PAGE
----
We rose from our chairs, shook their hands, and thanked them for the charming(9) joke.

Monsieur Poligny asked, “Have you considered what the loss of Box Five meant to us? We did not sell it once. We really can’t work to keep ghosts! We prefer to leave!”

Monsieur Richard said, “It seems to me that you were much too lenient(10) with the ghost. If I were you, I would not hesitate to throw him into the dungeon(11) of Hell.”

“But how?” they cried. “We have never seen him!”

“But when he comes to his box?”

“We have never seen him in his box.”

“Then sell it.”

“Sell the Opera ghost’s box! Well, gentlemen, try that.”

Then, we all four left the office. Richard and I had never laughed so much in our lives.

 

Firmin Richard, a famous and much respected writer of music, who had a number of successful pieces in print, had a strong characteristic, but unfortunately, his temper was nasty.

Starting his first day, his secretary, Monsieur Remy, presented him a letter marked “private”. It was addressed in red ink, handwritten that he had never seen before. He remembered the memorandum book and opened the letter:

 

“Dear Mr. Manager:

I am terribly sorry to bother you in your busy hours. I know what you have done for Carlotta, Sorelli and Jammes, and for a few others whose meritorious(12) qualities, of talent, you have suspected.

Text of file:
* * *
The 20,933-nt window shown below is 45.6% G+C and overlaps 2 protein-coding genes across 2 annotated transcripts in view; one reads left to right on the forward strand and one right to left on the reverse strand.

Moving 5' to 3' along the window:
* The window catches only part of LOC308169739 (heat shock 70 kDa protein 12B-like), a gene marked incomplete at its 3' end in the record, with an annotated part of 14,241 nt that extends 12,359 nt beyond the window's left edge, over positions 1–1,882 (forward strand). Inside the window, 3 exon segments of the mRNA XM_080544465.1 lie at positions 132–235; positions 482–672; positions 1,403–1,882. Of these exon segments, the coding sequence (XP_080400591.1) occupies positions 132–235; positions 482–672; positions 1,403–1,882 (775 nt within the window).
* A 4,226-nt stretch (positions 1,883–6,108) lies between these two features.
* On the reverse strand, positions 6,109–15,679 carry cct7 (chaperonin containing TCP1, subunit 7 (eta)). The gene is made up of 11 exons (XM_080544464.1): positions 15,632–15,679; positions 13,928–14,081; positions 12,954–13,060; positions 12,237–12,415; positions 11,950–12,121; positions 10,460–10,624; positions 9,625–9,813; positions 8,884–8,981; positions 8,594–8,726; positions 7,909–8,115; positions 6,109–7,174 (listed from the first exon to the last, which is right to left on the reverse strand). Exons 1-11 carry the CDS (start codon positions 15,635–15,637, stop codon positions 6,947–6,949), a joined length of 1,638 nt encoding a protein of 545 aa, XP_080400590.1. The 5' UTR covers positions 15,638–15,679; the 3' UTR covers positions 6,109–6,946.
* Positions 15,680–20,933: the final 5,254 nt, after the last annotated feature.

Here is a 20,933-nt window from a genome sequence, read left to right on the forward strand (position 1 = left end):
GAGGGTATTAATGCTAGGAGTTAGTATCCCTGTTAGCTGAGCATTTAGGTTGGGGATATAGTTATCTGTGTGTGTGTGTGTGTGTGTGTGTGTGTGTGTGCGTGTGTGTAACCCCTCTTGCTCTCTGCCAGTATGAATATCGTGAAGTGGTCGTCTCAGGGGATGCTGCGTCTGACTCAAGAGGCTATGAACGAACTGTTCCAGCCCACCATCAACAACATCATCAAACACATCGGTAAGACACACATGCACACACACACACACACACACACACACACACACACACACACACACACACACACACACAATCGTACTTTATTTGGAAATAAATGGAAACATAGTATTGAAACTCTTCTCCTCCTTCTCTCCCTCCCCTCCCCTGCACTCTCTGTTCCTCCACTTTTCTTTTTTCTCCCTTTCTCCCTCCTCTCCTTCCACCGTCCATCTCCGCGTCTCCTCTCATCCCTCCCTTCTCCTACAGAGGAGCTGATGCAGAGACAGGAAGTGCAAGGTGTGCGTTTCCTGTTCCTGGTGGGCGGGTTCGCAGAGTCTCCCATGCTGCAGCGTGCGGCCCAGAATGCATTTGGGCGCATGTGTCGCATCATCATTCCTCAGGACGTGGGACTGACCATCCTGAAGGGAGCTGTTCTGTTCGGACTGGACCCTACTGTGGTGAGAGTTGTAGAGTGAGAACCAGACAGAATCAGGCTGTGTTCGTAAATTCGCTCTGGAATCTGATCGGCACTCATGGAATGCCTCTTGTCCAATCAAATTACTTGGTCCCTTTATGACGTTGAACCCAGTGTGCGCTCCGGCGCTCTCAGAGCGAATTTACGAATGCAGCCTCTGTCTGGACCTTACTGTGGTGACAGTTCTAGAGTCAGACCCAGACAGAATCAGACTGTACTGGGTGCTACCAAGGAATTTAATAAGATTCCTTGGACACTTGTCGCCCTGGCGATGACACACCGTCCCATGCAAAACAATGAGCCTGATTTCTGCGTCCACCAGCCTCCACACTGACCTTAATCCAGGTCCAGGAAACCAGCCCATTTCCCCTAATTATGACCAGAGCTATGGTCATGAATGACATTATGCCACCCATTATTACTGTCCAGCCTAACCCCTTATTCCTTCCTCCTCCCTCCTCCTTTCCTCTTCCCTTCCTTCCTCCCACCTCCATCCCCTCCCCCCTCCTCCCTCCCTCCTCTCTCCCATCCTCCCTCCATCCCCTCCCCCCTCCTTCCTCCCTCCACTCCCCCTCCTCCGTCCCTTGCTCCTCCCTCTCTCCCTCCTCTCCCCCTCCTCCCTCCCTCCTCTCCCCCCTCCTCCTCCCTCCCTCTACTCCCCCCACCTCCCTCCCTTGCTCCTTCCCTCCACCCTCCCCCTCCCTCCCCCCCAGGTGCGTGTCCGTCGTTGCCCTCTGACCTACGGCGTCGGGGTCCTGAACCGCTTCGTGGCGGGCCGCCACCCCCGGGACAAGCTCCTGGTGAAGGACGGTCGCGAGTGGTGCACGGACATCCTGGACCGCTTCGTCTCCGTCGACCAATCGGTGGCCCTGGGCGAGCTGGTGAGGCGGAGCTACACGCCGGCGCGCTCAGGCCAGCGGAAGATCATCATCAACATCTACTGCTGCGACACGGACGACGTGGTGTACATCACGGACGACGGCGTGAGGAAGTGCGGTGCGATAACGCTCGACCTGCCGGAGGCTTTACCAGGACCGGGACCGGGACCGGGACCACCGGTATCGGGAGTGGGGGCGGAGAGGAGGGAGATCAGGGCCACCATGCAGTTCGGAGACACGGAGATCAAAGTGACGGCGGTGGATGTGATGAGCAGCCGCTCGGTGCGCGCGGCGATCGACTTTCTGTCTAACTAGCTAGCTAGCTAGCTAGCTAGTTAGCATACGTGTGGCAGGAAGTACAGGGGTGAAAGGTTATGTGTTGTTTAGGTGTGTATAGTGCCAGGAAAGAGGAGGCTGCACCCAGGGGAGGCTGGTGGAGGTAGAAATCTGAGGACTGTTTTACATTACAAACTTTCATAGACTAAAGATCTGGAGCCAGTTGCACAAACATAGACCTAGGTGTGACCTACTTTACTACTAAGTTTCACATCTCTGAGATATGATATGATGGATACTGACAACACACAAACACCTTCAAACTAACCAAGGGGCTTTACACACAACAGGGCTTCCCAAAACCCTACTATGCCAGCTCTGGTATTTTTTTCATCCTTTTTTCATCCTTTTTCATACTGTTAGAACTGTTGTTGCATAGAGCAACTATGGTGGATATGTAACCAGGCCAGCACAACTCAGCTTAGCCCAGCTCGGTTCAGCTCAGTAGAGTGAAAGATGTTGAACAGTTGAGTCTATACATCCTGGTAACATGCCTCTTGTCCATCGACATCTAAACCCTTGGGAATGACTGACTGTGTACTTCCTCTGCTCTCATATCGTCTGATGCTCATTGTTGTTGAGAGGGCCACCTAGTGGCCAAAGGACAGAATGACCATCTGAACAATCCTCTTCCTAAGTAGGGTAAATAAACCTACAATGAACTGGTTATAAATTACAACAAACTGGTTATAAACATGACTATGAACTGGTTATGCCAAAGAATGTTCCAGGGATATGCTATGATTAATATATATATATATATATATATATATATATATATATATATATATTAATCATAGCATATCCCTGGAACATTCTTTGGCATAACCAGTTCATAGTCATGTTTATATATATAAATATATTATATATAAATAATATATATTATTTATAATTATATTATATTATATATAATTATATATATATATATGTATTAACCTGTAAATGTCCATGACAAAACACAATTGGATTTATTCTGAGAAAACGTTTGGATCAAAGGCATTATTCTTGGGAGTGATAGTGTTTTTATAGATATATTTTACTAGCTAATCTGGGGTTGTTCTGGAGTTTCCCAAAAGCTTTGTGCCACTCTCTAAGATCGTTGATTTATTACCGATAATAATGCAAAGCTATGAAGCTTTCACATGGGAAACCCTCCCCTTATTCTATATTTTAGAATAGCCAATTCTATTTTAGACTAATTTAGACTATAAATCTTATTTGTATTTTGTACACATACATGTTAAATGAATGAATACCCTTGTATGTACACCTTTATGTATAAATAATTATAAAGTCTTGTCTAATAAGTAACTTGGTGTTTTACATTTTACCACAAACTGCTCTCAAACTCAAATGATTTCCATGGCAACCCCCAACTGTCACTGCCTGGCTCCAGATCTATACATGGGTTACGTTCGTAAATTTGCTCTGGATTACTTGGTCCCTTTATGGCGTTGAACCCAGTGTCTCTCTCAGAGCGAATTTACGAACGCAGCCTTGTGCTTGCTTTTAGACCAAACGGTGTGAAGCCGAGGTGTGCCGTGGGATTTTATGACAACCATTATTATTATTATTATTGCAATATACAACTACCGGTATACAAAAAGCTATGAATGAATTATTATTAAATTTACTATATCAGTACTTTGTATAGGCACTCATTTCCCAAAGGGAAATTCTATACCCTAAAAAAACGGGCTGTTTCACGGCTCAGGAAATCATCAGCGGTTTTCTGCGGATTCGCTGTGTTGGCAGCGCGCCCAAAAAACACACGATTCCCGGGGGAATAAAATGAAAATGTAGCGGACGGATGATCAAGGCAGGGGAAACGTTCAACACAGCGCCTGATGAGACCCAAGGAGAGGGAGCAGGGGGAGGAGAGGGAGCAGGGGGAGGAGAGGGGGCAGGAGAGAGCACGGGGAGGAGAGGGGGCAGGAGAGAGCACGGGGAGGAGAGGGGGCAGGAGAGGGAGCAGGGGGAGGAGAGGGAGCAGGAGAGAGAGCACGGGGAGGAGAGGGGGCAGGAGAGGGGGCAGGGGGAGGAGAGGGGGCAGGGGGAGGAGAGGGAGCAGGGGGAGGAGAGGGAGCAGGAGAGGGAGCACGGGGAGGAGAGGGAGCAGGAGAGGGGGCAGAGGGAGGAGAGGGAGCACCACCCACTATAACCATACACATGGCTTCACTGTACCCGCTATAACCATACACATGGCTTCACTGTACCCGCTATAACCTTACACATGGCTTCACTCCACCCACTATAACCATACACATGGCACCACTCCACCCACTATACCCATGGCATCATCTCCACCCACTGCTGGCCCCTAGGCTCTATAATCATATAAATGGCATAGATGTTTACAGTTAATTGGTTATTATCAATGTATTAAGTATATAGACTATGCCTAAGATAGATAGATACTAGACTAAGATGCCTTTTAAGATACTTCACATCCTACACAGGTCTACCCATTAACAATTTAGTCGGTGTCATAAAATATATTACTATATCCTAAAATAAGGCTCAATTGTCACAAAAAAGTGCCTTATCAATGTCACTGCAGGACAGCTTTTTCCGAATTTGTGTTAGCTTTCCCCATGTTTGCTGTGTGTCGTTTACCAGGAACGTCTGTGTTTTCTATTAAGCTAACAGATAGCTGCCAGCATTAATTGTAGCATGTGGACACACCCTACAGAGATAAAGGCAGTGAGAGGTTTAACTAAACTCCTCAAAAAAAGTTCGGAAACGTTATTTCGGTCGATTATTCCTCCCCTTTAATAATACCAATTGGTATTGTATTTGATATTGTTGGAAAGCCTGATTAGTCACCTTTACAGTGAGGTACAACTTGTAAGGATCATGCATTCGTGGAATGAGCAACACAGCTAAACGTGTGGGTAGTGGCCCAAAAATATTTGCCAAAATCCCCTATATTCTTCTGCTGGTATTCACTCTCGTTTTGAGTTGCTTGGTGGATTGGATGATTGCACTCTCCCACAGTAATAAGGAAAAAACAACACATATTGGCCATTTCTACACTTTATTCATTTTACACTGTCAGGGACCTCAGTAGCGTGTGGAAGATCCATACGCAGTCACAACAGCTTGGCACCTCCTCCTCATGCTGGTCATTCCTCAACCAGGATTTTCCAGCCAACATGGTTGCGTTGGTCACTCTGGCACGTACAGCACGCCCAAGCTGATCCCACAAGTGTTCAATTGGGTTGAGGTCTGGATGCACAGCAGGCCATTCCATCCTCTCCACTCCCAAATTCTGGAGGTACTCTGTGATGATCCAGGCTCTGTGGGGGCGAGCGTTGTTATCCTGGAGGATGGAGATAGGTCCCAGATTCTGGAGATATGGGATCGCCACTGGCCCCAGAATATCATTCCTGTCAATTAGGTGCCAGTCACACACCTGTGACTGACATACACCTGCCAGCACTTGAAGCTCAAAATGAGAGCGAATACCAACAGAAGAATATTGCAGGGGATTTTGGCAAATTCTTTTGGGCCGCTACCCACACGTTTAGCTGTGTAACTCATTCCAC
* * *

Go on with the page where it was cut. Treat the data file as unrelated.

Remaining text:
When I use these words, I am not referring to La Carlotta, nor to Jammes. Not Christine Daae either. Although her genius is certain, your jealousy prevents her from performing any important part. I am not happy that you have forbidden her to play the part of Margarita since her triumph the other evening, but I would like to hear her in the supporting role tonight.

I will ask you not to sell my box today nor at anytime, as I cannot end this letter without expressing my surprise when I heard that box had been sold on your orders.. If you wish to live in peace, you must not take away my private box.

 

Your Most Obedient(13) Servant,

Opera Ghost.”

 

“What’s all of this?” asked Monsieur Moncharmin. “Do they imagine that because they have been managers of the Opera, we are going to let them have a box for an indefinite period?”

“I am not in the mood to let myself be laughed at for long,” – said Monsieur Richard.

“It’s harmless enough,” observed Monsieur Moncharmin. “What is it they really want? A box for tonight?”

Monsieur Richard told his secretary to send tickets for Box Five to Monsieur Debienne and Monsieur Poligny, if it was not sold. It was not, and the tickets were sent off to them. The new managers regretted that two men of that age could amuse themselves with such childish tricks.

 

The next morning, the managers received a thank you card from the ghost:

“Dear Mr. Manager:

Thanks. Charming evening. Daae, wonderful. Carlotta, as usual. Will write you soon for my allowance.

Kind wishes,

O.G.”

 

On the other hand, there was a letter from Monsieur Debienne and Monsieur Poligny:

“Gentlemen:

We are very grateful for your kind thought, but you will easily understand that we have no right to sit in Box Five, which is the property of the Opera ghost.”

 

“These two are beginning to annoy me!” – shouted Monsieur Richard.

And that evening Box Five was sold.

The next morning, Monsieur Richard and Monsieur Moncharmin found an inspector’s report in the office. The report stated there were people making noise and annoying others in Box Five. The inspectors came to solve but with no success as they began laughing again as soon as they left.